—“Developmental, corrective and other supportive services to enable you to reach your goals.”
To achieve Goal IC –“Mom will prepare the food by December 25”—Mom will need the following supportive services:
Consultant: Grandma has the expertise to bake and bring perfect pumpkin pies.
Consultant: Aunt Jane will come early to help in the kitchen.
Community Resource: We will purchase the local bakery’s famous dinner rolls.
Now that we have written our IEP we must determine the least restrictive environment for accomplishing our goals.
We could cook and wrap the presents at Aunt Sara’s and bring
everything home, but to meet Mom’s goals on this particular IEP, her own home is the least restrictive environment.
Remember any IEP can be revised or modified at any time. For instance, if Paula Deen wants to invite my family for a holiday dinner, I would change these goals in one butterfat minute.
I hope using the I.E.P. process not only makes it easier to understand, but I hope it can be a tool for you to have a magical holiday season.
Well, what do you think?
1. Do you better understand the IEP process?
2. Would this process be useful for everyone?
3. Does anyone raise turkeys?
Keep Climbing: Onward and Upward
All my best,
Other posts you might enjoy:
Celebrating St. Nick and Two Special Sons
Because of our German heritage, St. Nicholas’ Feast day on Dec. 6th was the start of the Christmas season. The tradition of putting out our socks (or shoes) was always great fun.
Aaron, our son with the label of autism, and Tommy, our son with the label of normal are now 36 and 35 years old. Last post I wrote about how our holiday celebrations are evolving: St. Nick meets Disney Princesses.
The first year we were married, my mother-in-law Jean, hand-made Christmas stockings for our mantle. Of course, we were living in a small apartment with no fireplace or mantle, but it began a family tradition. You know this was a long time ago because while Tom’s sock was a typical crew man-sock, mine was shaped like silk hose plus garter. (Do they even make those anymore?)
To personalize the stockings, Jean lovingly sewed small schoolhouses on both of our stockings because we were teachers, adding a felt wedding ring on mine and a felt set of golf clubs on Tom’s. When I was pregnant, she made an “Our Grandbaby” sock for Aaron who was going to be born in December. Later I store-bought some Christmas stockings for both my sons but glued and sewed some Christmasy trim on the socks.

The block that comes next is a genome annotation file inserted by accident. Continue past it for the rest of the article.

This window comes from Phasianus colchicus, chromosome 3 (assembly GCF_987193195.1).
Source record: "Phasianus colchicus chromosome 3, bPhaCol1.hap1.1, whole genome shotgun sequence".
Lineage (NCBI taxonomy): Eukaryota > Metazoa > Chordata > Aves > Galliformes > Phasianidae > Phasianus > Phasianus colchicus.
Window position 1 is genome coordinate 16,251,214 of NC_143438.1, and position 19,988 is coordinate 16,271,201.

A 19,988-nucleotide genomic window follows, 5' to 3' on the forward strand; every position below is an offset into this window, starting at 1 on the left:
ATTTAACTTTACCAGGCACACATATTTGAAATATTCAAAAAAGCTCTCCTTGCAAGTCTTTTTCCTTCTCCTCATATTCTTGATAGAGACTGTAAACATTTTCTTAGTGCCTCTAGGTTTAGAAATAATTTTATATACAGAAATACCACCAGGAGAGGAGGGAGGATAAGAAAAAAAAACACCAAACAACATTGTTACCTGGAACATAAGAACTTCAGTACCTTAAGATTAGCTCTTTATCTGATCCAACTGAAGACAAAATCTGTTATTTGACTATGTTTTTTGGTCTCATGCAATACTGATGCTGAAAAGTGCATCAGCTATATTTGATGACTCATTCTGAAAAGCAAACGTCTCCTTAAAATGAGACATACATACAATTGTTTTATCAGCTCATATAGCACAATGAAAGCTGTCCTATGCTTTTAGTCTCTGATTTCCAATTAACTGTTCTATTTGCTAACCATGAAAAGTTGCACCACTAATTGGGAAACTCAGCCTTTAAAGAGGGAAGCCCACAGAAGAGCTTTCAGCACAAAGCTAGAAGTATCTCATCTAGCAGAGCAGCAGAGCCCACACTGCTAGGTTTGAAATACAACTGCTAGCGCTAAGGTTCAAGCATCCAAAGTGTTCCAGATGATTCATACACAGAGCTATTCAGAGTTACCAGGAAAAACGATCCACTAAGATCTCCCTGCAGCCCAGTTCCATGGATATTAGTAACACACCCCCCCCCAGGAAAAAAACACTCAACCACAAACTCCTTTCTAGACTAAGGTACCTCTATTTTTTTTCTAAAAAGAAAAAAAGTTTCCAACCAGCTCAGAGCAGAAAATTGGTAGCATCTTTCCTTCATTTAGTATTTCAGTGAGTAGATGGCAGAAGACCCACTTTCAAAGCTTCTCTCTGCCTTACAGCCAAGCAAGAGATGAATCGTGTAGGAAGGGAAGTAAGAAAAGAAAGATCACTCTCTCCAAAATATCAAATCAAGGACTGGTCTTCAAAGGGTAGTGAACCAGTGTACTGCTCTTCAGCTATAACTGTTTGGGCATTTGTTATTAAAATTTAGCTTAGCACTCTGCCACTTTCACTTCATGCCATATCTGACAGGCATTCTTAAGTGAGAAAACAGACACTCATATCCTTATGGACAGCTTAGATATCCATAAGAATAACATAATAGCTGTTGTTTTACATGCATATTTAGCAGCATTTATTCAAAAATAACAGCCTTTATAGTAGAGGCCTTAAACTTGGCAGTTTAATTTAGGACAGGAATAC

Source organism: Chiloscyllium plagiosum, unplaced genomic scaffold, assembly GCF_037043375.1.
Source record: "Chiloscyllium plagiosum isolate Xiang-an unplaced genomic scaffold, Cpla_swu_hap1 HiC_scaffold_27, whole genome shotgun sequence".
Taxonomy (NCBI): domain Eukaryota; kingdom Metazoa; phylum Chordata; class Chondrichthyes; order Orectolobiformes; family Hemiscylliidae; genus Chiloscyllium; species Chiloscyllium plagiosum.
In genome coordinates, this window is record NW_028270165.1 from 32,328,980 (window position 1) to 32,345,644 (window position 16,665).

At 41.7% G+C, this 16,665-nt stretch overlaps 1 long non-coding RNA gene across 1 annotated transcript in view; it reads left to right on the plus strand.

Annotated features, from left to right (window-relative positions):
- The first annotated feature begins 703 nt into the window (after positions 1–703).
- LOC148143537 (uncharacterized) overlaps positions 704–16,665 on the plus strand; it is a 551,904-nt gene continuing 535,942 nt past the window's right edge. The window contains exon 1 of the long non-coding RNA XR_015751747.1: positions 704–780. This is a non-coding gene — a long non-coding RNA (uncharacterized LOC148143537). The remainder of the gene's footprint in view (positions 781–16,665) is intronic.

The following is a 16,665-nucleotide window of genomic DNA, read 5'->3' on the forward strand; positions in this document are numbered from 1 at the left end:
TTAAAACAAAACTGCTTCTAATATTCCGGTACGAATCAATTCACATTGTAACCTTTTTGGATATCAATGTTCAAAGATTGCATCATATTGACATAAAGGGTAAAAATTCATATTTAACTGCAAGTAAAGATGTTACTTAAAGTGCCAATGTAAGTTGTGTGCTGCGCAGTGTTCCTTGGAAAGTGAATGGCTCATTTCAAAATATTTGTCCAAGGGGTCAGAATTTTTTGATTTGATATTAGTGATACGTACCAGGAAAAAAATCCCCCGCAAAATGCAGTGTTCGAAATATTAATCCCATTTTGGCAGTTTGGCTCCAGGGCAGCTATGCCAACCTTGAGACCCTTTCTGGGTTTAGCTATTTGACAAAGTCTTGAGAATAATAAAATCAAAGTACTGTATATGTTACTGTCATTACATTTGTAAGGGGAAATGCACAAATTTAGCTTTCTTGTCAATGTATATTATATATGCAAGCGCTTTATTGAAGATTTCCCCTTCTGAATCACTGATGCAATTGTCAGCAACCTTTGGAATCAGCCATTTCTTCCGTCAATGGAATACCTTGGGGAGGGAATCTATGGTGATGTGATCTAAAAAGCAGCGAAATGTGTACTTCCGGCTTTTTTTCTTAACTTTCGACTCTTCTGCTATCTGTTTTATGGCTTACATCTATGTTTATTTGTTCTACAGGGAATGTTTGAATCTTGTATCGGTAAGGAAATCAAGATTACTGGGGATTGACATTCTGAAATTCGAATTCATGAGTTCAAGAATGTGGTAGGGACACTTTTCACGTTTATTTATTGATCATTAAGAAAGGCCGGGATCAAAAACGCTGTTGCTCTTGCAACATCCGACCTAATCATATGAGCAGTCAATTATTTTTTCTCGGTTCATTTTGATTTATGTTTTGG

Now a generation later, I captured our family’s own Norman Rockwell moment—Isabella pointing to the “Our Grandbaby” stocking on our mantle.
Making New Family Traditions
Lots of families put up Christmas stockings, some find stockings that are personalized with each person’s name, or hobbies, or interests like socks for dog lovers, Barbie dolls, sports fans, or ….
But, our family made the old tradition our own by adding a token of some special moment each year on St. Nick’s Feastday.
Adding a Memory a Year
Throughout each year, Tom and I look for small tokens and give them to each other on St. Nick’s Day.
Vacations and trips were easy. There were always ready-made patches, pins, buttons we could pick up at souvenir shops. Scouts, school events, sporting ribbons and awards also were small and could be easily attached to the socks. We even added some mementos inside the socks, like Tommy’s business cards for each new job and Aaron’s first pay check. Now the front, back and inside of the socks carry magic moments to remember.
Our socks have become treasured scrapbooks of our lives.
What do you think? Does this tradition meet the test of inclusion+ normalization? Are Aaron and Tommy’s socks alike? Age-appropriate? Do these socks also celebrate their individual gifts and interests?
You can see Aaron’s Trolley Bus pin from our trips to the Smokies, the pin from Carlsbad Bat Cave, his school bus and Lakota Pin, his prom key chain, his Boy Scout patch from Woodland Trails, a horse pin from Cincinnati Riding for the Handicapped, National Park patches where he hiked with our family…
Tommy has Boy Scout pins, school patches from the cross-country team, buttons of him looking fierce in his junior high wrestling uniform. Tommy also hiked the same easy trails in the National Parks but those patches were not the same accomplishment they were for Aaron. Tommy was proud of his week in Philmont and the more difficult mountain hikes on the Appalachian Trail with his dad…
So both Aaron and Tommy had hiking patches. The difference was the intensity, duration and difficulty of the trails.
Both were proud accomplishments.
Tommy’s wife, Ana, bought Christmas stockings for their first Christmas together. Each year I give them some token to add to their sock. This year, Ana became a United States Citizen. After the ceremony the Daughters of the American Revolution passed out little flag pins. I asked for an extra one, planning to add it to her sock.
Aaron just moved into his new house, I have stockings ready for his first house decorating party, he will get a house key on his sock.
And so the tradition continues:
“The stockings were hung by the chimney with care, in hope that St. Nicholas soon would be there.” (Night before Christmas)
Keep Climbing: Onward and Upward
I hope you’ll share some of your family’s holiday celebrations. Is this an idea your family can adapt? Does your family celebrate St. Nick’s or have some unique tradition?